By Summer Miller
I sat down at The Berry and Rye, a craft cocktail bar located at 11th and Howard in Omaha’s Old Market, on a lazy, cool Sunday
It was obvious to me that this place is different. The bartenders are dressed in vests and ties typical of mixologists in fine dining
establishments—not of drink slingers who typically work in bars where food is not sold.
The bar’s transition began in January when owners Ethan Bondelid and Brent Crampton purchased what was formerly Myth, a martini
bar. They slowly transformed it into a craft cocktail room that specializes in contemporary interpretations of pre-prohibition
Not knowing what to expect, I started with Snowfall in Denmark, a pleasantly light and refreshing drink made with Akvavit, absinthe
and muddled peas garnished with a sugar snap pea pod. The grassy, fresh aroma of the pea pod served a dual purpose of enhancing the
flavor and beauty of the drink. Much to my delight, these flavor combinations created a subtle, tender cocktail served beautifully in a
“We really want to give people a range of experiences and flavors. We want to open your mind to the things we can do,” says Ethan.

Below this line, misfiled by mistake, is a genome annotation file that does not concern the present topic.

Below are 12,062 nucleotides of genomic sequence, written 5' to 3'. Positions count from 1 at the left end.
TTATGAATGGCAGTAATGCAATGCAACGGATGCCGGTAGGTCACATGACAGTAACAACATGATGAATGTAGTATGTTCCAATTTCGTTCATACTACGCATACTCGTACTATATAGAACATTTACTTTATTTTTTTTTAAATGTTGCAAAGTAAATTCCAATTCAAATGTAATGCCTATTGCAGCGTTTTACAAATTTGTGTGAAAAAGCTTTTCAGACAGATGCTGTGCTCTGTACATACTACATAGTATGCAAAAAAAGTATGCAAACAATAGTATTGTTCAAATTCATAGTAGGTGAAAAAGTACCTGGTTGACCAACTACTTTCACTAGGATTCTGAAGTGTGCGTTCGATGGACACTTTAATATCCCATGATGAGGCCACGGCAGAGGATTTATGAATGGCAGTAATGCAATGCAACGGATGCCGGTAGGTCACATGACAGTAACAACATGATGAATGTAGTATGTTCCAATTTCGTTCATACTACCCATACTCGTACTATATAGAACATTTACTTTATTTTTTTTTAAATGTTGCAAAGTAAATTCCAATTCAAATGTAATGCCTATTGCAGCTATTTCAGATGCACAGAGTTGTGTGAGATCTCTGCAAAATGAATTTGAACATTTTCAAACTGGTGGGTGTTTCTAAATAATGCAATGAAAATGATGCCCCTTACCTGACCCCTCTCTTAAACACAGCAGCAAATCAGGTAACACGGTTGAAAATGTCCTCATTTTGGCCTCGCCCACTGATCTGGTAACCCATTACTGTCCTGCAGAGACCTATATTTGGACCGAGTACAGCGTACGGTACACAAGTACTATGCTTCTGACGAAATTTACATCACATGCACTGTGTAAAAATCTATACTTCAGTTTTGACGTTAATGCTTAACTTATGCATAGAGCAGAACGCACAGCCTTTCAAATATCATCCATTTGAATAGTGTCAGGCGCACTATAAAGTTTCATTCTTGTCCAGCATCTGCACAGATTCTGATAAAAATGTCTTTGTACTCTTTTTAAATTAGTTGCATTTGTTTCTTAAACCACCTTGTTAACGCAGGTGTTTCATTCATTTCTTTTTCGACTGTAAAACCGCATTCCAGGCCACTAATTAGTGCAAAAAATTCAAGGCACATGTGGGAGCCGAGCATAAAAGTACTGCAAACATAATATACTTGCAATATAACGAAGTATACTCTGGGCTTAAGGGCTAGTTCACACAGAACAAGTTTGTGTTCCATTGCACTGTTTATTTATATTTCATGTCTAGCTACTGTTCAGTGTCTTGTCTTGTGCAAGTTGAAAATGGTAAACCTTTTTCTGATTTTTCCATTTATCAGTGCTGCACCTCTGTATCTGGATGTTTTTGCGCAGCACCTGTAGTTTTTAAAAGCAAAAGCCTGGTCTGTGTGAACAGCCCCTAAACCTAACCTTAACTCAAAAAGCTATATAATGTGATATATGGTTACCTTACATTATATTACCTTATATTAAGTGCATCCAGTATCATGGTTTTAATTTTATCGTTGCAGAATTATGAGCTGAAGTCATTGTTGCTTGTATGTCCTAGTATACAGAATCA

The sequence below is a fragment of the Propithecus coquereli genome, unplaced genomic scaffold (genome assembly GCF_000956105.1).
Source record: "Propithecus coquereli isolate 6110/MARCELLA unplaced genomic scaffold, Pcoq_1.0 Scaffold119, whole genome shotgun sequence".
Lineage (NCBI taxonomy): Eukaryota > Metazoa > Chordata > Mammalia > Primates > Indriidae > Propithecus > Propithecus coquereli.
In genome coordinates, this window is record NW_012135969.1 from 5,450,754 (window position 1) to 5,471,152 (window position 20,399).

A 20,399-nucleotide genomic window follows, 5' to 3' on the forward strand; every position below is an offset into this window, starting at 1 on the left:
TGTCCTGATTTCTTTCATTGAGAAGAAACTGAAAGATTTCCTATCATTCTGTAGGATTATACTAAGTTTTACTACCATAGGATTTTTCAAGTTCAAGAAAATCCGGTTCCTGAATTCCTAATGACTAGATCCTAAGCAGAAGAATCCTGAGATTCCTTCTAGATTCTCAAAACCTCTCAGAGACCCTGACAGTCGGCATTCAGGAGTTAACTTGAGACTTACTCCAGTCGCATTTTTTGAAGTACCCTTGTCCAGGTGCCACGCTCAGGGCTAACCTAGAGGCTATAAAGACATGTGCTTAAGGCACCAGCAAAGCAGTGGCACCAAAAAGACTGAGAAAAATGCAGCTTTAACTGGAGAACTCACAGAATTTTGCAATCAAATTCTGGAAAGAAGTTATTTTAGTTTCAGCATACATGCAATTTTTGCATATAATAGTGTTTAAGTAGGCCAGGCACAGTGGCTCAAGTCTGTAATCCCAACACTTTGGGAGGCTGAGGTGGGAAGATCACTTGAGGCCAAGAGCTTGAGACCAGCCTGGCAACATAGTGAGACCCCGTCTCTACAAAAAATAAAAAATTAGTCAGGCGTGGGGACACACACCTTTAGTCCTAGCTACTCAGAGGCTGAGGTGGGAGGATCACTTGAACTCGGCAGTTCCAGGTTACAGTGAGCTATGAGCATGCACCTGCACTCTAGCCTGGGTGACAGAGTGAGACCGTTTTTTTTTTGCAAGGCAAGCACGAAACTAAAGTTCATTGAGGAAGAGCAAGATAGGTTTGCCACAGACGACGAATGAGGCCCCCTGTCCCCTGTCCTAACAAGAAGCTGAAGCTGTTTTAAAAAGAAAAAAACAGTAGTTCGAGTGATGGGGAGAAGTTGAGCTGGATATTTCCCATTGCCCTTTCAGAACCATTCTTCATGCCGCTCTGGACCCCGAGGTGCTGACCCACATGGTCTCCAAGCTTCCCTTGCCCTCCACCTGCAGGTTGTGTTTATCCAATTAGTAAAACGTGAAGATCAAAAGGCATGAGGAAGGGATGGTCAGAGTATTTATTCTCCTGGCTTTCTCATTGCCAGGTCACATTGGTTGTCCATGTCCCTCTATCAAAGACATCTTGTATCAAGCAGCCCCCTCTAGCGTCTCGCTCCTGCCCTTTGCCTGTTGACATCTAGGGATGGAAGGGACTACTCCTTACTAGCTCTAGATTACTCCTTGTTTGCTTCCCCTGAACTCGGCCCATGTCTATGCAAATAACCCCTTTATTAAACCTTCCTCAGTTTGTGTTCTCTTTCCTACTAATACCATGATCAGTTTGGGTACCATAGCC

“You might have some predispositions about gin or whiskey because you have had a bad experience once, but these drinks are different. I wouldn’t rule anything out.”
Food is often used to infuse spirits, to make bitters or to build the foundation of a drink. This summer, expect to see Market-Fresh
Cocktails, for which bartenders will head to a farmers market each week, select an ingredient—herb, fruit or vegetable—and create a
drink served for that week only.
It’s drinking at a whole new level. Bartenders Luke Edson and Chase Thornburg use house-made ingredients—sometimes by the
eyedropper-full—to build some of the most beautiful, forward thinking cocktails seen in Middle America.
The bar is seating room-only, and reservations via text message are recommended.
Find out more at TheBerryAndRye.com or follow the Berry & Rye on Facebook